Philip John Stead
|Birth||5 February 1915, Swinton, Rotherham, South Yorkshire, United Kingdom|
|Death||22 June 2005, South Yarmouth, Barnstable County, Massachusetts, USA (aged 90 years)|
Philip John Stead OBE, FRSL (5 February 1915 - 22 June 2005), was an English criminologist, author, literary critic, translator and poet. After retirement in the United Kingdom, he emigrated to New York and then Massachusetts.
Stead was born in Swinton, South Yorkshire in 1915 and was educated at Oxford University. Moving to London, he became a member of The Critics' Circle. During World War II, he served in the British Army in North Africa, Italy, France, Belgium and Germany. In 1946, he was demobilised with the rank of Captain. In 1947, he married Judith Irene Freeder and lived in Kensington. He was elected a fellow of the Royal Society of Literature in 1950 and was appointed to the National Police College at Bramshill House in 1953. In 1966 he was appointed an Officer of the Order of the British Empire. In 1971 he took sabbatical leave to teach at the John Jay College of Criminal Justice at the City University of New York.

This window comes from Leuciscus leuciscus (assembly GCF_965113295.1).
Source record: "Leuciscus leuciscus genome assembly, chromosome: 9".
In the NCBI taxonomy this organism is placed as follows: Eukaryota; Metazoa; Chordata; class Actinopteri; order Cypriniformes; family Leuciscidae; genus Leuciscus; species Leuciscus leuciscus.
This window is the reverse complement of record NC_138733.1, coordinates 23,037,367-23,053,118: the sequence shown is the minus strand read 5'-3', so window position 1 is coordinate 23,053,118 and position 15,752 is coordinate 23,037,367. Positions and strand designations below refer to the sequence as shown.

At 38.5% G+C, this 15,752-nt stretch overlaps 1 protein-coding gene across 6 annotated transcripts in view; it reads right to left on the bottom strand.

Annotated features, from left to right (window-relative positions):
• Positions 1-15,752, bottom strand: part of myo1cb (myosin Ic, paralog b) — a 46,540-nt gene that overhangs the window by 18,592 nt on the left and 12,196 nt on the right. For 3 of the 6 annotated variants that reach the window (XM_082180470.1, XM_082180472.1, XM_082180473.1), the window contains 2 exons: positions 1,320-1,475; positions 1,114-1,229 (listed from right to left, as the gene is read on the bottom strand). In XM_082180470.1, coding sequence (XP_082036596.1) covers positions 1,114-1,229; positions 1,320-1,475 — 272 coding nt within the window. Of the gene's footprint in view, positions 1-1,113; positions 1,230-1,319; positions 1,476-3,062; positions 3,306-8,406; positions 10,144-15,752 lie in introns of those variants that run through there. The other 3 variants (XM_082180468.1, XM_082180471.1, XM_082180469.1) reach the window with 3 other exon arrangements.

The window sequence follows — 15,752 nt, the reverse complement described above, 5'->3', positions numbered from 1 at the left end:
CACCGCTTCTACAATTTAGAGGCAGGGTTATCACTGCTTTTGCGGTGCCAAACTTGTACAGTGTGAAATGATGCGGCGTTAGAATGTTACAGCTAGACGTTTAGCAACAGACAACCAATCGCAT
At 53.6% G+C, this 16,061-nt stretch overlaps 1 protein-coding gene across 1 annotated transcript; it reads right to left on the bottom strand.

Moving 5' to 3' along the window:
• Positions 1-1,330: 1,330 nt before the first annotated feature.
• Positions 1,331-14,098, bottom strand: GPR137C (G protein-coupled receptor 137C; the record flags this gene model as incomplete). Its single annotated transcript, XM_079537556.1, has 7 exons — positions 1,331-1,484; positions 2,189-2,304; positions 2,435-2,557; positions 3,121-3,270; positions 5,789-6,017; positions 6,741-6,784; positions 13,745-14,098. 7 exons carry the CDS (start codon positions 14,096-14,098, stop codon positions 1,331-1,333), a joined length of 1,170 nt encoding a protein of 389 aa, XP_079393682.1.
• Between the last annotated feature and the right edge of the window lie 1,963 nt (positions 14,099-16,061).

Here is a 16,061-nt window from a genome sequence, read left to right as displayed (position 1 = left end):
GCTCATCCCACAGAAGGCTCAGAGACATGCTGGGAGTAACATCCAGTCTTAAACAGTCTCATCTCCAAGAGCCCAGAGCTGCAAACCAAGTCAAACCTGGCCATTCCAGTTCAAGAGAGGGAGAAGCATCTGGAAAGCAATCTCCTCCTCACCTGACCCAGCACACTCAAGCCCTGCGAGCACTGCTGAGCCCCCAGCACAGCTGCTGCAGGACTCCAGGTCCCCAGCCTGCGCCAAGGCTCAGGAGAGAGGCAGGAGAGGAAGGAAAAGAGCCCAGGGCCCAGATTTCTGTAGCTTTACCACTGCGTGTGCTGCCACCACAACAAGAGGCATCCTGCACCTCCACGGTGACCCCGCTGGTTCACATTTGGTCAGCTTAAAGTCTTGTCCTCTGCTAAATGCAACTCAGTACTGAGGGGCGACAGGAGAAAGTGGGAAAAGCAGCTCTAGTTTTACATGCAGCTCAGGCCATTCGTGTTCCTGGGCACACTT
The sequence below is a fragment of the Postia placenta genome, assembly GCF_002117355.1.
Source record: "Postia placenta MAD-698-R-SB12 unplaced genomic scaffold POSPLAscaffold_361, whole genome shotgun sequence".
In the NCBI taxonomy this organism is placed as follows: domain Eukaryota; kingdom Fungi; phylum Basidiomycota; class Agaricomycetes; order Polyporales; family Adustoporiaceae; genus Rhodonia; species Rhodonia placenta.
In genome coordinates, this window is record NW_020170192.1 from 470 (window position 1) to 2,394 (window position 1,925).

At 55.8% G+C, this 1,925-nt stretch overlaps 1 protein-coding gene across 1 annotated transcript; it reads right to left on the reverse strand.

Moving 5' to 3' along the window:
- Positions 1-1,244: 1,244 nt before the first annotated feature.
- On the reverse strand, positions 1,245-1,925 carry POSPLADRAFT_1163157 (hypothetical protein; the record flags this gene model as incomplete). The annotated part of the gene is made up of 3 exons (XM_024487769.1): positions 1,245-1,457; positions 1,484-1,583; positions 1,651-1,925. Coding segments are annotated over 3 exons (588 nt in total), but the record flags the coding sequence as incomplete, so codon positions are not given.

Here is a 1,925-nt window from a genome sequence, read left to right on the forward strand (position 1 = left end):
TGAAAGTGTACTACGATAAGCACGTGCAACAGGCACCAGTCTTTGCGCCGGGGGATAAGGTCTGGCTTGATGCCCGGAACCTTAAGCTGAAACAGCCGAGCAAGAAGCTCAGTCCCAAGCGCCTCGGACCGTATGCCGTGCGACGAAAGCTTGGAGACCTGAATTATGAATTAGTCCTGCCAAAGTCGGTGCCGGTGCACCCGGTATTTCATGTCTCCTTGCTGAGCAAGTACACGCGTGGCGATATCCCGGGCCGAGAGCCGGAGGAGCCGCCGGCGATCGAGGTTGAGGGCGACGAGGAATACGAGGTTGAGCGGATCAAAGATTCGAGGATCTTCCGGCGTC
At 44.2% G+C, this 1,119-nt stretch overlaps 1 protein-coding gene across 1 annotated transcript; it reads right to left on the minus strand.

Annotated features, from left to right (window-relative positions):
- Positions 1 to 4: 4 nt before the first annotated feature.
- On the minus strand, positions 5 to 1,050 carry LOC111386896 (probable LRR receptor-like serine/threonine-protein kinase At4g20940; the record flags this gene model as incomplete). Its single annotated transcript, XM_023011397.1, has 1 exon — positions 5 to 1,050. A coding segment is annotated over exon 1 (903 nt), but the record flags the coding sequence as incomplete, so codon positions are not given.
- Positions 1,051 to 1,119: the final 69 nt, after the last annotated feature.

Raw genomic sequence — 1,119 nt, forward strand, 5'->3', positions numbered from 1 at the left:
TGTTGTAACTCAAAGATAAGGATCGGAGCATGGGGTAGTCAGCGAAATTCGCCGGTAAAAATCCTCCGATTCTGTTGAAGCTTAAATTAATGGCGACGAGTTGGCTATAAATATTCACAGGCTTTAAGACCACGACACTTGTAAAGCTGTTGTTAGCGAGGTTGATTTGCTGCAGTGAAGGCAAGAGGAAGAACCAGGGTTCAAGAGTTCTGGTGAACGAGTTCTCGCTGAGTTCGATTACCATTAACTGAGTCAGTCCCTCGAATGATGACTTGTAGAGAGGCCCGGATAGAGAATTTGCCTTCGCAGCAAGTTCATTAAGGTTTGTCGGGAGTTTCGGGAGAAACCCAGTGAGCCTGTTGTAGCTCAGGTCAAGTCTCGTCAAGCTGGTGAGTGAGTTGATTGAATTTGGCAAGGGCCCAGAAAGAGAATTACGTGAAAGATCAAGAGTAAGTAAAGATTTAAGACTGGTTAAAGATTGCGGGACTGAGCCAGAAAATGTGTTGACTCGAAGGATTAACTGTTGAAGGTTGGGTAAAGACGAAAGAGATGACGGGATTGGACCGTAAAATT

When he retired from Bramshill in 1974, Stead returned to John Jay College as professor of police studies and was appointed dean of graduate studies. He emigrated to Manhattan with his wife and worked with the police section of the UN Convention on the Prevention of Crime. He finally retired in 1982 and moved to Hyannis, Massachusetts and then South Yarmouth where he wrote poetry and took up amateur dramatics. He died there on 22 June 2005, aged 89 years.